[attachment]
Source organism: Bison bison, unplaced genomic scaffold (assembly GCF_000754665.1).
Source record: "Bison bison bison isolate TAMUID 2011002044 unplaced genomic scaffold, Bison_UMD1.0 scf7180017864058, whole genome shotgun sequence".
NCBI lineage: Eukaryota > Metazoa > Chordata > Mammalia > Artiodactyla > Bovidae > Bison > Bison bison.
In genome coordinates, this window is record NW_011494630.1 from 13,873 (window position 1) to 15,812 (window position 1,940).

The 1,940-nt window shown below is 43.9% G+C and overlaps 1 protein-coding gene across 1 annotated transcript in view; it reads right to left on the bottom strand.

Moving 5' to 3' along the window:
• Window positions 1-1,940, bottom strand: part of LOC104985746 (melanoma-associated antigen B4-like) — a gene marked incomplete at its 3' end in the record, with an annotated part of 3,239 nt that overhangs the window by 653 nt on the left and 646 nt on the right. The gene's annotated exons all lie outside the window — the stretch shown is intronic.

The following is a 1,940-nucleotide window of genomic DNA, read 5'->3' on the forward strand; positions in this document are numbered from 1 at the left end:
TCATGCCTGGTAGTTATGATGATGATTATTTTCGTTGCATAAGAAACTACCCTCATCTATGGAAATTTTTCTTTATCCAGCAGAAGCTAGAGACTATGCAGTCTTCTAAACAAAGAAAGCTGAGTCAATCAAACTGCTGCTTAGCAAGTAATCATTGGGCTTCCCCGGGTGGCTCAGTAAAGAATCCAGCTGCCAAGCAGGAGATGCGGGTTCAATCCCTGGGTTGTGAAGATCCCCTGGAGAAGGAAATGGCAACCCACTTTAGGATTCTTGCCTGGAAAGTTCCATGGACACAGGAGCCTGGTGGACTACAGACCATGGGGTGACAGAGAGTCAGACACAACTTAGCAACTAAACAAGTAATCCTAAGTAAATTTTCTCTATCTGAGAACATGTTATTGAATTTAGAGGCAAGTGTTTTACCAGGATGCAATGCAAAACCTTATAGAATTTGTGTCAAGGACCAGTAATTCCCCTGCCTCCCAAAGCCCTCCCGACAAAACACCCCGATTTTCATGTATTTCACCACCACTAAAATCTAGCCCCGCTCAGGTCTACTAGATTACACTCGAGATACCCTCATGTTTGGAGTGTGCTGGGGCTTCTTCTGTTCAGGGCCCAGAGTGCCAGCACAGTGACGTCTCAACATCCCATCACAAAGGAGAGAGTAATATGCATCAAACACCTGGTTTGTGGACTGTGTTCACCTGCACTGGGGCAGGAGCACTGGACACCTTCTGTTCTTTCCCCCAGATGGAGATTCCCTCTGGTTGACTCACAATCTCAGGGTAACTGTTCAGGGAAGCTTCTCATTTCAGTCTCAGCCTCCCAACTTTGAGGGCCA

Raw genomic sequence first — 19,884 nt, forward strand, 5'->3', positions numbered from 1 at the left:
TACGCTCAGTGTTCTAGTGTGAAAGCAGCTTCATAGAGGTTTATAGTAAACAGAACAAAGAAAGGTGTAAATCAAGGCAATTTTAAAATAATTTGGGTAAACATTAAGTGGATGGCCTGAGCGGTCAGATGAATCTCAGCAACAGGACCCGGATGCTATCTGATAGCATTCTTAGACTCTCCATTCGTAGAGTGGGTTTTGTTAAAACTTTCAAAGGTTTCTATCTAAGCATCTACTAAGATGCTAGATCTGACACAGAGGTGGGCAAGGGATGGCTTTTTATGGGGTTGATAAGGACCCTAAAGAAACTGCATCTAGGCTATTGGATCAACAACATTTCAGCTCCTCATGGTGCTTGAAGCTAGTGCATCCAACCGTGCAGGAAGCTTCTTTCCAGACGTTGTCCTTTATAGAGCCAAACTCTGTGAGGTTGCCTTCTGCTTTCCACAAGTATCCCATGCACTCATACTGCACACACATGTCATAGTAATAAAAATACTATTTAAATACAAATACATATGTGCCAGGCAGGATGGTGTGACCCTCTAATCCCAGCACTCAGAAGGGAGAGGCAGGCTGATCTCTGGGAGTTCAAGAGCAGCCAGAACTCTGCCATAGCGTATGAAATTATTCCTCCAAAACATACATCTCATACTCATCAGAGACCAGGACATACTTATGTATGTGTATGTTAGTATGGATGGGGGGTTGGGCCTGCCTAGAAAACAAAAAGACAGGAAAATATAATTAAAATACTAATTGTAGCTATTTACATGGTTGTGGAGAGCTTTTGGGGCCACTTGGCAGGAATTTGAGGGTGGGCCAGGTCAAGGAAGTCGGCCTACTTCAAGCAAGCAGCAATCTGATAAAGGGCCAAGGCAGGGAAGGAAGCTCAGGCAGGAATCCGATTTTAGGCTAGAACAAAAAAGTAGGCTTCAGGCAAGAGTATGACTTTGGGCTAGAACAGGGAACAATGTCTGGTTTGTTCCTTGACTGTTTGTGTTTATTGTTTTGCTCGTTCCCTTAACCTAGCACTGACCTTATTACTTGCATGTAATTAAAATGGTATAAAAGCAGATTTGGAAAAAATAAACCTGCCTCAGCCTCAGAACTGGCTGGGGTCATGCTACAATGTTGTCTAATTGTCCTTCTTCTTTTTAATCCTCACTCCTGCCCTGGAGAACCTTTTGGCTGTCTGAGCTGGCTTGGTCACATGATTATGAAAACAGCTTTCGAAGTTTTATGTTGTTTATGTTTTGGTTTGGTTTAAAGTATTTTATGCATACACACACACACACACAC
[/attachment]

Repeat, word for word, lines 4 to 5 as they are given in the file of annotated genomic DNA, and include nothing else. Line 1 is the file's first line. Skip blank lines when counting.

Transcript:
In genome coordinates, this window is record NW_011494630.1 from 13,873 (window position 1) to 15,812 (window position 1,940).

The 1,940-nt window shown below is 43.9% G+C and overlaps 1 protein-coding gene across 1 annotated transcript in view; it reads right to left on the bottom strand.